Key losses: From a season in which the Wildcats not only made the NCAA tournament but earned an opportunity to host the first weekend, 17th-year head coach Suzie Fritz finds herself in a retooling mode. Her biggest challenge is replacing setter Katie Brand. The AVCA third-team All-American averaged 11.27 assists per set, only a tad behind Oklahoma’s Audrey Alford for third place in the Big 12. The departure of Brand’s libero teammate, Kerston Kober, can’t be minimized either. They were the first four-year letterwinners who combined to guide the Wildcats to at least 17 victories in each of their four years since 2005.
Newcomers of note: The most notable are a couple of transfers from Arizona. Sarah Dixon begins her sophomore season and appears to the best candidate to take over for Brand at setter. Reilly Killeen, a Honolulu native who played two seasons with the Wildcats, may end up as the libero. Brynn Carlson from the Twin Cities area in Minnesota, headlines a freshmen class of six. She enrolled at K-State last spring.
Who returns: Senior Bryna Vogel, a pre-season All-Big 12 selection, finished her junior season in the finale against Ohio State in style with a career-high 11 blocks. Elle Sandbothe, a member of the Big 12 all-freshman team, was on the disappointing end of the Battle of the Sandbothe sisters (Taylor for Ohio State) in the season-ending match against the Buckeyes. Elle looks to start out her sophomore campaign on a more positive note.
Analysis: K-State defeated Lipscomb in the opening round of the NCAA Tournament, but then lost to Ohio State. No matter the rebuilding stage, K-State is looked upon as a blue-collar team that will somehow work itself into contention in the upper tier of the conference standings. As one Big 12 coach said about K-State, “They’re always there.” The positive trend under Fritz is coaching up at the setter spot where the last four starters have been part of a team that has made the NCAA Tournament.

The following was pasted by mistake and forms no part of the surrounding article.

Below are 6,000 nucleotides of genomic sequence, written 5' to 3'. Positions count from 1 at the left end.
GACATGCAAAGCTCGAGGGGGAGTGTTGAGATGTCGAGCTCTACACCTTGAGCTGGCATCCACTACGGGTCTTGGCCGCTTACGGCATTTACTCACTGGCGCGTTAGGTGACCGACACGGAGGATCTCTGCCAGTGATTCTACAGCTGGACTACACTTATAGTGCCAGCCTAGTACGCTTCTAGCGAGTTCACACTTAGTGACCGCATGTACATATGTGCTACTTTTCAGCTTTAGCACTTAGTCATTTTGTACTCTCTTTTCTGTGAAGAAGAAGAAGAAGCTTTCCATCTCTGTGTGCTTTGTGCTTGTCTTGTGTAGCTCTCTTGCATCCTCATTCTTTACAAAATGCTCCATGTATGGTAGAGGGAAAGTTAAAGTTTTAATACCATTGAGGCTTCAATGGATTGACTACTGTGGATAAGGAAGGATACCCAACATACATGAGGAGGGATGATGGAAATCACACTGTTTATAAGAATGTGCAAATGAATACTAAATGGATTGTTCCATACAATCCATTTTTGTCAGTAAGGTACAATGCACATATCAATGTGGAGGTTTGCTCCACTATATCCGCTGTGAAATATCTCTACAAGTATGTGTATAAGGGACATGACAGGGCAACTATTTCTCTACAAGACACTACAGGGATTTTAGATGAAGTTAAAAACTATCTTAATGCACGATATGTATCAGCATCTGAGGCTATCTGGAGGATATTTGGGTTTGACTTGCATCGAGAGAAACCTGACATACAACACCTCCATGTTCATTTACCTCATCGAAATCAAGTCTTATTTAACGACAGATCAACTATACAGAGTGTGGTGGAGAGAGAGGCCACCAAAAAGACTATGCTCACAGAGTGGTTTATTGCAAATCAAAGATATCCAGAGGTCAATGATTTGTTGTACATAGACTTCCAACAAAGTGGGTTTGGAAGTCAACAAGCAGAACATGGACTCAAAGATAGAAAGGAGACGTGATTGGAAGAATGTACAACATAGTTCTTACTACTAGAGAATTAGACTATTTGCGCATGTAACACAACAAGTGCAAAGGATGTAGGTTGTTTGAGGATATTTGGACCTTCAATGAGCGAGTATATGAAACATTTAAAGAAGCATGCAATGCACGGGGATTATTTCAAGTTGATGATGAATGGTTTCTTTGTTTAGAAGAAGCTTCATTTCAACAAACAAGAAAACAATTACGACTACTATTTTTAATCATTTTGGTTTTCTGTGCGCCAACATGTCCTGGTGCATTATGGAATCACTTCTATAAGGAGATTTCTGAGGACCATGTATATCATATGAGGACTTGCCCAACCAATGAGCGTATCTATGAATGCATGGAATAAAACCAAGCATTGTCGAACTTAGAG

2016 record: 14-15, 5-11 Big 12
Key losses: Middle Marion Hazelwood, a graduate senior and AVCA HM All-American the last two years, transferred to Washington. She led the Sooners with 1.22 blocks/set and had 2.63 kills/set, hitting .308. Outside hitter Madison Ward, a senior from Lawton, had her season curtailed last year by a hip injury. The Sooners then went 2-8 down the stretch. Outside hitter Kimmy Gardiner, after transferring from Mississippi State, compiled more than 1,000 kills at MSU and OU. Last season, she was also big in the back row as the team leader in digs per set.
Newcomers of note: Freshmen middle blocker Paige Anderson of McKinney, Texas, Sara Maras of Tulsa and Kira Morikawa of Honolulu are expected to be the main contributors.
Who returns: Junior outside hitter Madison Drescher of Southlake, Texas, is one of four returning starters and a pre-season pick for All-Big 12. Twice last season, she had 15 kills in a match.
Analysis: The Sooners haven’t beaten a ranked opponent since winning at Texas in Oct., 2014. Since then, OU has lost 14 straight matches against ranked teams. For OU to rebound from its slide the last two years, the Sooners need to step up better against the better teams in the Big 12.

Ebony Nwanebu of Texas celebrates a point against Stanford in the NCAA title match/Ed Chan,

2016 record: 27-5 overall, 14-2 Big 12
Key losses: Starting with setter Nicole Dalton, a member of UT’s 2012 NCAA championship team, the Longhorns lost three seniors who experienced nothing but leading the Horns to the women’s volleyball final four each season. Starting setter and second team AVCA All-American Chloe Collins finished with 3,678 assists, fourth all-time in Horns history. Outside hitter Paulina Prieto-Cerame had the distinction of playing for an NCAA championship team at Penn State before transferring and playing in three final fours with the Horns. A first team All-Big 12 performer and honorable-mention All-American, Prieto-Cerame played pro in Puerto Rico and garnered rookie-of-the-year honors.